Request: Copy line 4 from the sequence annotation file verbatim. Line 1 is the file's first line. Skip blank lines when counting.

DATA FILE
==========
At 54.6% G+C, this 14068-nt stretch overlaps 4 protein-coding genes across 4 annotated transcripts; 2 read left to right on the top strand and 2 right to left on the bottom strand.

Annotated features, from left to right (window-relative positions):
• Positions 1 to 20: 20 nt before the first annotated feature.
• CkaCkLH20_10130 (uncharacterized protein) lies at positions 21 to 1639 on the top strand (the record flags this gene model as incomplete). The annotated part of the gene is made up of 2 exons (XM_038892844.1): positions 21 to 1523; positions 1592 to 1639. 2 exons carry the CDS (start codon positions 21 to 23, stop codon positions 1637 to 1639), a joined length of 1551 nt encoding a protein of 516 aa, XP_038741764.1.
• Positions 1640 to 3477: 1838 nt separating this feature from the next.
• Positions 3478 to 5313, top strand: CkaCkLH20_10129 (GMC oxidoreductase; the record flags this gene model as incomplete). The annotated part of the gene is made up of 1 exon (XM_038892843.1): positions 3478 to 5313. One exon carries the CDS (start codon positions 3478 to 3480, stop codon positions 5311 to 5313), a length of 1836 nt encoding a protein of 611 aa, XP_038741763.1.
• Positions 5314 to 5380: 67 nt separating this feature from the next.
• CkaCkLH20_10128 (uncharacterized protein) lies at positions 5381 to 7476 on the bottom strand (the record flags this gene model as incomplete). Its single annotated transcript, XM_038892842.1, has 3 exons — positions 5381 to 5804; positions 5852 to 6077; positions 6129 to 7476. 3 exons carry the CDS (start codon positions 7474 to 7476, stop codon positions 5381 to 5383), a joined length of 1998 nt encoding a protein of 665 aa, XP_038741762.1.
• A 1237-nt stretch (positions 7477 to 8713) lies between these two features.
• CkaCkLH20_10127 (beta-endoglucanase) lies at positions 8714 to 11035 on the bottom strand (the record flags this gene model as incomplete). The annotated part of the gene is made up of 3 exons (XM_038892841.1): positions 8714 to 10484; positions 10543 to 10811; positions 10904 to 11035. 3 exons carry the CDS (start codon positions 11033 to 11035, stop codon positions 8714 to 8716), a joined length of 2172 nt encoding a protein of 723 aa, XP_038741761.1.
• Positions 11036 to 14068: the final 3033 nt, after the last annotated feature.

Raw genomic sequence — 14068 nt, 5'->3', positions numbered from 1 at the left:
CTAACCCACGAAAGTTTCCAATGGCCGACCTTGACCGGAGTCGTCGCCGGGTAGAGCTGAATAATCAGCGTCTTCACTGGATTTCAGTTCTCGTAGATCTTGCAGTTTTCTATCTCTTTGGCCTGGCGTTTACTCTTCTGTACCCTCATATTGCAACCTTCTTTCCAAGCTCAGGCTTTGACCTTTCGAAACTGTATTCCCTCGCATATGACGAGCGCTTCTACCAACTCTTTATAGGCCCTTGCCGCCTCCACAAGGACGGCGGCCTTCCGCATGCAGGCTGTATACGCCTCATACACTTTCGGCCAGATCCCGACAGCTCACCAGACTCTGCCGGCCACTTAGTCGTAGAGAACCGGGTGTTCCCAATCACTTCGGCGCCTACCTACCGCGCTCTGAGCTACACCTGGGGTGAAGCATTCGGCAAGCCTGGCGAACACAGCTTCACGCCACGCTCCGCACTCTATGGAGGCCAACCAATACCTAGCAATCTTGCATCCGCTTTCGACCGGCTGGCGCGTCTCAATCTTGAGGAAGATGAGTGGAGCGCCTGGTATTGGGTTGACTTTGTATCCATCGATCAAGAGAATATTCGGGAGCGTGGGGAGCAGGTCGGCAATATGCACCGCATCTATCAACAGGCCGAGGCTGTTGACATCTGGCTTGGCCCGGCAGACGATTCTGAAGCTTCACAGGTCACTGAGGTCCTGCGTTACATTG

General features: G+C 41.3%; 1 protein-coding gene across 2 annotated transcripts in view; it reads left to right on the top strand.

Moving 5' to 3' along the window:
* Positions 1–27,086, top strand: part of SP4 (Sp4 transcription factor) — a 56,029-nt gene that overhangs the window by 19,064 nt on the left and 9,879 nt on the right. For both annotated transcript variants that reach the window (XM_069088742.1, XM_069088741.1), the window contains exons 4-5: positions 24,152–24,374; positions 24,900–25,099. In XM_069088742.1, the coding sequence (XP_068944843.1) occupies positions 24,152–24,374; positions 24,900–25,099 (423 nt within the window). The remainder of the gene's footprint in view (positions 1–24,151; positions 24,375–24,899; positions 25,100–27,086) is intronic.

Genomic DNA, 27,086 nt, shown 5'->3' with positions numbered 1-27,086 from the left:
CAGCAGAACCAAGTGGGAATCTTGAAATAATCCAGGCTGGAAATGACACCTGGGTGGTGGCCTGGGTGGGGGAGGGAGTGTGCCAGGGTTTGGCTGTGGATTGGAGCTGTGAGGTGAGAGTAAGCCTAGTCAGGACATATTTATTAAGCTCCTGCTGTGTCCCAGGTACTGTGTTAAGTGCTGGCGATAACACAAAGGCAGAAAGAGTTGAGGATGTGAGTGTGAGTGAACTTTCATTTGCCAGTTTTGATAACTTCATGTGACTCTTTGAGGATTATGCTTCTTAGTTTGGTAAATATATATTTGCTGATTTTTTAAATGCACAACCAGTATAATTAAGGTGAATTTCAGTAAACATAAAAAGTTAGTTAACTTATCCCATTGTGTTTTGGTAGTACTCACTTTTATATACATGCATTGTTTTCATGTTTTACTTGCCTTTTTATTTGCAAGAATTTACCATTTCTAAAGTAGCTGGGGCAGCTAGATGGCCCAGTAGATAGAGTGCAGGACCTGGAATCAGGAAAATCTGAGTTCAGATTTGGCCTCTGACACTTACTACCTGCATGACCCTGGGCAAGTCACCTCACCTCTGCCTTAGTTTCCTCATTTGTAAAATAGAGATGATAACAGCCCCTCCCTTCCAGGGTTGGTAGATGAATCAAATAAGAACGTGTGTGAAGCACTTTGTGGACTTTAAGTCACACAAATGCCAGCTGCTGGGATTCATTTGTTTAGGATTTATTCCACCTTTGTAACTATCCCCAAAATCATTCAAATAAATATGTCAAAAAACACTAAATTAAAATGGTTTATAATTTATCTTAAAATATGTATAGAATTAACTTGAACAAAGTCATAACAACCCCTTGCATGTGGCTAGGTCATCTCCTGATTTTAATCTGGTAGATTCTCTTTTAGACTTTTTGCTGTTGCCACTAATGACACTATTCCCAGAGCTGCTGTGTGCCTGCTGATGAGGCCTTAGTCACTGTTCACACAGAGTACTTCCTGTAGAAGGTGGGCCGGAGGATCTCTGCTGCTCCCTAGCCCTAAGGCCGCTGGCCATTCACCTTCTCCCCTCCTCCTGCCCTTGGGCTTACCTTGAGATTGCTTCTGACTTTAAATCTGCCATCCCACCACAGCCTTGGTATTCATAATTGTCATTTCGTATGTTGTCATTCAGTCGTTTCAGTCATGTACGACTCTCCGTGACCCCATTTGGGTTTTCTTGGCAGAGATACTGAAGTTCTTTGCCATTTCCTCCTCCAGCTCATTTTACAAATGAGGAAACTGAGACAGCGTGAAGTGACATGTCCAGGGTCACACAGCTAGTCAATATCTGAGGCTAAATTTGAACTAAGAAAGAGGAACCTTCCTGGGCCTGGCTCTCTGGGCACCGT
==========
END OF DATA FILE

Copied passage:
• CkaCkLH20_10130 (uncharacterized protein) lies at positions 21 to 1639 on the top strand (the record flags this gene model as incomplete). The annotated part of the gene is made up of 2 exons (XM_038892844.1): positions 21 to 1523; positions 1592 to 1639. 2 exons carry the CDS (start codon positions 21 to 23, stop codon positions 1637 to 1639), a joined length of 1551 nt encoding a protein of 516 aa, XP_038741764.1.